The heart of powerful Hurricane Eta began moving ashore in Nicaragua Tuesday with devastating winds and rains that had already destroyed rooftops and caused rivers to overflow.
The hurricane had sustained winds of 220 kilometres per hour, according to the U.S. National Hurricane Center, down from an overnight peak of 240 km/h.
While the eyewall of the Category 4 hurricane had hit shore, its centre was about 35 kilometres south-southeast of coastal Puerto Cabezas or Bilwi, and it was moving west at about six km/h.
Landfall came hours after it had been expected. Eta’s eye had hovered just offshore through the night and Tuesday morning. The unceasing winds uprooted trees and ripped apart roofs, scattering corrugated metal through the streets of Bilwi, the main coastal city in the region.
The city’s regional hospital abandoned its building, moving patients to a local technical school campus.
“It was an intense night for everyone in Bilwi, Waspam and the communities along the northern coast,” Yamil Zapata, local Bilwi representative of the ruling Sandinista Front, told local Channel 4 Tuesday.
Guillermo Gonzalez, director of the country’s emergency management agency, said in a news conference earlier that as Eta began to approach landfall there were reports of corrugated metal roofs flying off homes, downed trees, poles and power lines falling and rivers rising in the coastal area.
So far, he said, there were no reported injuries or deaths.
In Bilwi, the main coastal city in an otherwise remote and sparsely populated area, about 10,000 people were in shelters, and an equal amount were sheltered in smaller towns across the region, according to Gonzalez. The area had already been lashed with strong winds and heavy rain for hours as the storm’s eye hovered just offshore.
On Monday, authorities in Nicaragua and Honduras had moved people from outer islands and low-lying areas to shelters. Residents scrambled to shore up their homes, but few structures along Nicaragua’s remote Caribbean coast were built to withstand such force.
Nicaragua’s army moved red-helmeted troops specialized in search and rescue to Bilwi.
Dangerous storm surge forecast
At a shelter in Bilwi, farmer Pedro Down waited late Monday for Eta’s arrival.
“When it comes it can rip off all the [roof] and destroy the house, so you have to look for a safer place,” he said, cradling a baby in his arms. “So I came here to save our lives.”
On television Monday, Nicaragua’s Vice-President Rosario Murillo, who is also the wife of President Daniel Ortega, prayed for God to protect the country. She said Nicaragua would apply lessons learned from previous storms.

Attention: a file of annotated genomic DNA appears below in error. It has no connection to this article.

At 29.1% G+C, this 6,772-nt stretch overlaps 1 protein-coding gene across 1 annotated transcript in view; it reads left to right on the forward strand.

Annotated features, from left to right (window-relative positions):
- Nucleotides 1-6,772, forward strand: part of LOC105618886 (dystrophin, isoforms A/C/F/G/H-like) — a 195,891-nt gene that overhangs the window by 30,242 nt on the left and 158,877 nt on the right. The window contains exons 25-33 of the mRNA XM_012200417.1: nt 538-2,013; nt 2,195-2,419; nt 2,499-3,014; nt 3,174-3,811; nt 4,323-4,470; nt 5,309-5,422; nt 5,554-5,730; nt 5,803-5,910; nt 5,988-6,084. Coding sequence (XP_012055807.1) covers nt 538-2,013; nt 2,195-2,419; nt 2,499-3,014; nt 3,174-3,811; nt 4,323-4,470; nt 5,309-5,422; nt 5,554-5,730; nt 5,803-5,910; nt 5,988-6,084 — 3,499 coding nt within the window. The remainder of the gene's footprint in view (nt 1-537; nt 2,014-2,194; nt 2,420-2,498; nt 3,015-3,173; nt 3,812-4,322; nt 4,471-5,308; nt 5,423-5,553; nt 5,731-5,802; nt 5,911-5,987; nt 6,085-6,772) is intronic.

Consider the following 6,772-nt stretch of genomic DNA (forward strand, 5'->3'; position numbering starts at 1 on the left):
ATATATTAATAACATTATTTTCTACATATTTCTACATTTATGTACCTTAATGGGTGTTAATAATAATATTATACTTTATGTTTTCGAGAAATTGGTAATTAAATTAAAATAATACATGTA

“How many hurricanes have come and we have moved on, thanks to God,” she said.
Along the northern Caribbean coast of Honduras, torrential rains from Eta’s outer bands caused some rivers to overwhelm their banks Monday, forcing evacuations.
This could be only the beginning of Eta’s destruction. The storm was forecast to spend the week meandering over Central America dumping rain measured in feet not inches.
Forecasters said central and northern Nicaragua and much of Honduras could get 38 to 63.5 centimetres of rain, with 89 centimetres in isolated areas. Heavy rains also were likely in eastern Guatemala, southern Belize and Jamaica.
A storm surge of around 4.5 metres above normal tides was possible for the coast of Nicaragua, forecasters said.
The quantities of rain expected drew comparisons to 1998’s Hurricane Mitch, one of the most deadly Atlantic hurricanes in history. An archival report from the National Hurricane Center said Mitch led to the deaths of more than 9,000 people.
Eta tripled in strength in about 24 hours from Sunday to Monday.
10 AM EST Tuesday, November 3 Hurricane <a href=”https://twitter.com/hashtag/Eta?src=hash&ref_src=twsrc%5Etfw”>#Eta</a> Key Messages: Extremely dangerous Eta expected to bring life-threatening storm surge, catastrophic winds, flash flooding, and landslides across portions of Central America. <a href=”https://t.co/lQ8WhA2D3G”>https://t.co/lQ8WhA2D3G</a> <a href=”https://t.co/mW0ReBaBJw”>pic.twitter.com/mW0ReBaBJw</a>
It is the eighth Atlantic storm this season to hit the meteorologists’ definition for rapid intensification — a gain of 56 km/h in wind speed in just 24 hours. It’s also the fifth to reach major hurricane status. Over the past couple of decades, meteorologists have been increasingly worried about storms that blow up in strength.
Eta is the 28th named Atlantic storm this season, tying the 2005 record for named storms. It’s the first time the Greek letter Eta has been used as a storm name because after the 2005 season ended, meteorologists went back and determined a storm that should have been named wasn’t.
Hurricane season still has a month to go, ending Nov. 30.